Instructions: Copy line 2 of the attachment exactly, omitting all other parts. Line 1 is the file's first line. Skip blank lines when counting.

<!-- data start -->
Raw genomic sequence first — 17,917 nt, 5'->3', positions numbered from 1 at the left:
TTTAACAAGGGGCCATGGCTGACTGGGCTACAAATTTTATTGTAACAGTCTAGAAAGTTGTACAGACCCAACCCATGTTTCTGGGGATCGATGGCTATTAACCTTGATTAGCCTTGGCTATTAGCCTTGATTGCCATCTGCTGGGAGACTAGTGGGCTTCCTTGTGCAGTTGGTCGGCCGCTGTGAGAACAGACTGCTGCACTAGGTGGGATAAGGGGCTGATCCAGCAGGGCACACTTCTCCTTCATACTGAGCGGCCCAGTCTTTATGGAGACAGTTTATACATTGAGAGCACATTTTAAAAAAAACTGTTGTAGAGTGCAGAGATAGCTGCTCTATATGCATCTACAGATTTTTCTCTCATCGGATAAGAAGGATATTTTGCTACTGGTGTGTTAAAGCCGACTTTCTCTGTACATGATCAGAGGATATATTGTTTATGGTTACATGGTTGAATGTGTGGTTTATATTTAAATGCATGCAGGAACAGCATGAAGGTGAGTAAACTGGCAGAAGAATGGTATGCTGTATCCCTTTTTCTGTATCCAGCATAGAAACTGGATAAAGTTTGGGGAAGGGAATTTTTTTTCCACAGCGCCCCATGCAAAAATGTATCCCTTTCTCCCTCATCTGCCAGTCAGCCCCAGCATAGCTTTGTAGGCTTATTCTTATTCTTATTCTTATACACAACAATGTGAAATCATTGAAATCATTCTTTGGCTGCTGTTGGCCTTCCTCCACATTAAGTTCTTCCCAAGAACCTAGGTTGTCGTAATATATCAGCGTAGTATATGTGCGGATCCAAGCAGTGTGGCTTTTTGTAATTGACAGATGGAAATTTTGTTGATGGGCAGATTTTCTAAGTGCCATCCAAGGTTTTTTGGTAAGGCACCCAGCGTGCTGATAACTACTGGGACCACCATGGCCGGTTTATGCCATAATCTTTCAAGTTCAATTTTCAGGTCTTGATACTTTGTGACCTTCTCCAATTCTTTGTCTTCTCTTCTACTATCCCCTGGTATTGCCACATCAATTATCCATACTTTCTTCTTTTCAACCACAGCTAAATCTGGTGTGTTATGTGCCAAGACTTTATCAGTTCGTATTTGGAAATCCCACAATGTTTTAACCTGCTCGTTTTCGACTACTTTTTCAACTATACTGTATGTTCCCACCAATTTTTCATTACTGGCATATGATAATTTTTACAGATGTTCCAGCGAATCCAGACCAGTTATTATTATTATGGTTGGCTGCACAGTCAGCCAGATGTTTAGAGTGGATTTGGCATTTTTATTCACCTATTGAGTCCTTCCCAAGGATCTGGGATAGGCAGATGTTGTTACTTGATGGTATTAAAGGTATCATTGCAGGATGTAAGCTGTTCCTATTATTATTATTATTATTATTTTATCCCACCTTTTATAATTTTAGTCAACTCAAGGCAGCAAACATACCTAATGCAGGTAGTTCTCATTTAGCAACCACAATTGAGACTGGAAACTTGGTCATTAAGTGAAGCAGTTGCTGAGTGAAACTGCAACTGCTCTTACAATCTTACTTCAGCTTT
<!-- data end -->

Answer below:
TTTAACAAGGGGCCATGGCTGACTGGGCTACAAATTTTATTGTAACAGTCTAGAAAGTTGTACAGACCCAACCCATGTTTCTGGGGATCGATGGCTATTAACCTTGATTAGCCTTGGCTATTAGCCTTGATTGCCATCTGCTGGGAGACTAGTGGGCTTCCTTGTGCAGTTGGTCGGCCGCTGTGAGAACAGACTGCTGCACTAGGTGGGATAAGGGGCTGATCCAGCAGGGCACACTTCTCCTTCATACTGAGCGGCCCAGTCTTTATGGAGACAGTTTATACATTGAGAGCACATTTTAAAAAAAACTGTTGTAGAGTGCAGAGATAGCTGCTCTATATGCATCTACAGATTTTTCTCTCATCGGATAAGAAGGATATTTTGCTACTGGTGTGTTAAAGCCGACTTTCTCTGTACATGATCAGAGGATATATTGTTTATGGTTACATGGTTGAATGTGTGGTTTATATTTAAATGCATGCAGGAACAGCATGAAGGTGAGTAAACTGGCAGAAGAATGGTATGCTGTATCCCTTTTTCTGTATCCAGCATAGAAACTGGATAAAGTTTGGGGAAGGGAATTTTTTTTCCACAGCGCCCCATGCAAAAATGTATCCCTTTCTCCCTCATCTGCCAGTCAGCCCCAGCATAGCTTTGTAGGCTTATTCTTATTCTTATTCTTATACACAACAATGTGAAATCATTGAAATCATTCTTTGGCTGCTGTTGGCCTTCCTCCACATTAAGTTCTTCCCAAGAACCTAGGTTGTCGTAATATATCAGCGTAGTATATGTGCGGATCCAAGCAGTGTGGCTTTTTGTAATTGACAGATGGAAATTTTGTTGATGGGCAGATTTTCTAAGTGCCATCCAAGGTTTTTTGGTAAGGCACCCAGCGTGCTGATAACTACTGGGACCACCATGGCCGGTTTATGCCATAATCTTTCAAGTTCAATTTTCAGGTCTTGATACTTTGTGACCTTCTCCAATTCTTTGTCTTCTCTTCTACTATCCCCTGGTATTGCCACATCAATTATCCATACTTTCTTCTTTTCAACCACAGCTAAATCTGGTGTGTTATGTGCCAAGACTTTATCAGTTCGTATTTGGAAATCCCACAATGTTTTAACCTGCTCGTTTTCGACTACTTTTTCAACTATACTGTATGTTCCCACCAATTTTTCATTACTGGCATATGATAATTTTTACAGATGTTCCAGCGAATCCAGACCAGTTATTATTATTATGGTTGGCTGCACAGTCAGCCAGATGTTTAGAGTGGATTTGGCATTTTTATTCACCTATTGAGTCCTTCCCAAGGATCTGGGATAGGCAGATGTTGTTACTTGATGGTATTAAAGGTATCATTGCAGGATGTAAGCTGTTCCTATTATTATTATTATTATTATTTTATCCCACCTTTTATAATTTTAGTCAACTCAAGGCAGCAAACATACCTAATGCAGGTAGTTCTCATTTAGCAACCACAATTGAGACTGGAAACTTGGTCATTAAGTGAAGCAGTTGCTGAGTGAAACTGCAACTGCTCTTACAATCTTACTTCAGCTTT